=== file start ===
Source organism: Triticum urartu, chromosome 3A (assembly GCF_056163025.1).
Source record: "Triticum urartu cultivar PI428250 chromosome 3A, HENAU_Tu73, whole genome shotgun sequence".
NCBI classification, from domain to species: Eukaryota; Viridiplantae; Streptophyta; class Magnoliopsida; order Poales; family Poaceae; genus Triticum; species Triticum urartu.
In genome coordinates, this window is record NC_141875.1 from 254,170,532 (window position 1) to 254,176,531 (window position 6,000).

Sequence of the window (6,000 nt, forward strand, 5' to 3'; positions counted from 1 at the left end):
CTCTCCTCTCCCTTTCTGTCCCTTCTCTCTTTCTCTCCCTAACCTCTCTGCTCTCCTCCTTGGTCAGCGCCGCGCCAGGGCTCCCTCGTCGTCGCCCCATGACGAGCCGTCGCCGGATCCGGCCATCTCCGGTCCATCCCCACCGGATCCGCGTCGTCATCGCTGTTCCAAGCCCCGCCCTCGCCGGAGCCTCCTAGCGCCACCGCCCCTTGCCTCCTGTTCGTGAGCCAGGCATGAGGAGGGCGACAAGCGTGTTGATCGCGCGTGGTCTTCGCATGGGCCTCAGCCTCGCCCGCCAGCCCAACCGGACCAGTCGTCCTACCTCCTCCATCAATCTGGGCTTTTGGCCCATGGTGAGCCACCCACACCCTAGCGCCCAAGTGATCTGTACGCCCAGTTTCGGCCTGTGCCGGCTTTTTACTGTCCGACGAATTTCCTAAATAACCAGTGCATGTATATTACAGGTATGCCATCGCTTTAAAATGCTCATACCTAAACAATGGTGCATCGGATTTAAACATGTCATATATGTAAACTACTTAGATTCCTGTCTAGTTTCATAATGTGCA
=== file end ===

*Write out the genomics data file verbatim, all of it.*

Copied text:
Source organism: Triticum urartu, chromosome 3A (assembly GCF_056163025.1).
Source record: "Triticum urartu cultivar PI428250 chromosome 3A, HENAU_Tu73, whole genome shotgun sequence".
NCBI classification, from domain to species: Eukaryota; Viridiplantae; Streptophyta; class Magnoliopsida; order Poales; family Poaceae; genus Triticum; species Triticum urartu.
In genome coordinates, this window is record NC_141875.1 from 254,170,532 (window position 1) to 254,176,531 (window position 6,000).

Sequence of the window (6,000 nt, forward strand, 5' to 3'; positions counted from 1 at the left end):
CTCTCCTCTCCCTTTCTGTCCCTTCTCTCTTTCTCTCCCTAACCTCTCTGCTCTCCTCCTTGGTCAGCGCCGCGCCAGGGCTCCCTCGTCGTCGCCCCATGACGAGCCGTCGCCGGATCCGGCCATCTCCGGTCCATCCCCACCGGATCCGCGTCGTCATCGCTGTTCCAAGCCCCGCCCTCGCCGGAGCCTCCTAGCGCCACCGCCCCTTGCCTCCTGTTCGTGAGCCAGGCATGAGGAGGGCGACAAGCGTGTTGATCGCGCGTGGTCTTCGCATGGGCCTCAGCCTCGCCCGCCAGCCCAACCGGACCAGTCGTCCTACCTCCTCCATCAATCTGGGCTTTTGGCCCATGGTGAGCCACCCACACCCTAGCGCCCAAGTGATCTGTACGCCCAGTTTCGGCCTGTGCCGGCTTTTTACTGTCCGACGAATTTCCTAAATAACCAGTGCATGTATATTACAGGTATGCCATCGCTTTAAAATGCTCATACCTAAACAATGGTGCATCGGATTTAAACATGTCATATATGTAAACTACTTAGATTCCTGTCTAGTTTCATAATGTGCA